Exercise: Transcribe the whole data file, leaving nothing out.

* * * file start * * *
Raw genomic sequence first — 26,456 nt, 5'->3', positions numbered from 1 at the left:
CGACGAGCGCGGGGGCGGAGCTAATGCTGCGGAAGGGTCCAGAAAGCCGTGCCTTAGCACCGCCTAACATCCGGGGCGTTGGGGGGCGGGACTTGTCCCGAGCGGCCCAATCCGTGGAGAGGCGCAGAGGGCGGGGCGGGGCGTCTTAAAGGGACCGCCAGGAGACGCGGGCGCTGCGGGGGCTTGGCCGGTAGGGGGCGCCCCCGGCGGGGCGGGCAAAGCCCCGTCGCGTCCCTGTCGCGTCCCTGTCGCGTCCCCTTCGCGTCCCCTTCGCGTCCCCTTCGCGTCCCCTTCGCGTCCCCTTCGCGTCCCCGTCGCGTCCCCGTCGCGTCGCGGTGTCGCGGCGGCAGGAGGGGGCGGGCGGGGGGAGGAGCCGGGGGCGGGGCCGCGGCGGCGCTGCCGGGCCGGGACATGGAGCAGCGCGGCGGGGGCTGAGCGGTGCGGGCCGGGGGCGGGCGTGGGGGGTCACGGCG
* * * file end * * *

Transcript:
Raw genomic sequence first — 26,456 nt, 5'->3', positions numbered from 1 at the left:
CGACGAGCGCGGGGGCGGAGCTAATGCTGCGGAAGGGTCCAGAAAGCCGTGCCTTAGCACCGCCTAACATCCGGGGCGTTGGGGGGCGGGACTTGTCCCGAGCGGCCCAATCCGTGGAGAGGCGCAGAGGGCGGGGCGGGGCGTCTTAAAGGGACCGCCAGGAGACGCGGGCGCTGCGGGGGCTTGGCCGGTAGGGGGCGCCCCCGGCGGGGCGGGCAAAGCCCCGTCGCGTCCCTGTCGCGTCCCTGTCGCGTCCCCTTCGCGTCCCCTTCGCGTCCCCTTCGCGTCCCCTTCGCGTCCCCTTCGCGTCCCCGTCGCGTCCCCGTCGCGTCGCGGTGTCGCGGCGGCAGGAGGGGGCGGGCGGGGGGAGGAGCCGGGGGCGGGGCCGCGGCGGCGCTGCCGGGCCGGGACATGGAGCAGCGCGGCGGGGGCTGAGCGGTGCGGGCCGGGGGCGGGCGTGGGGGGTCACGGCG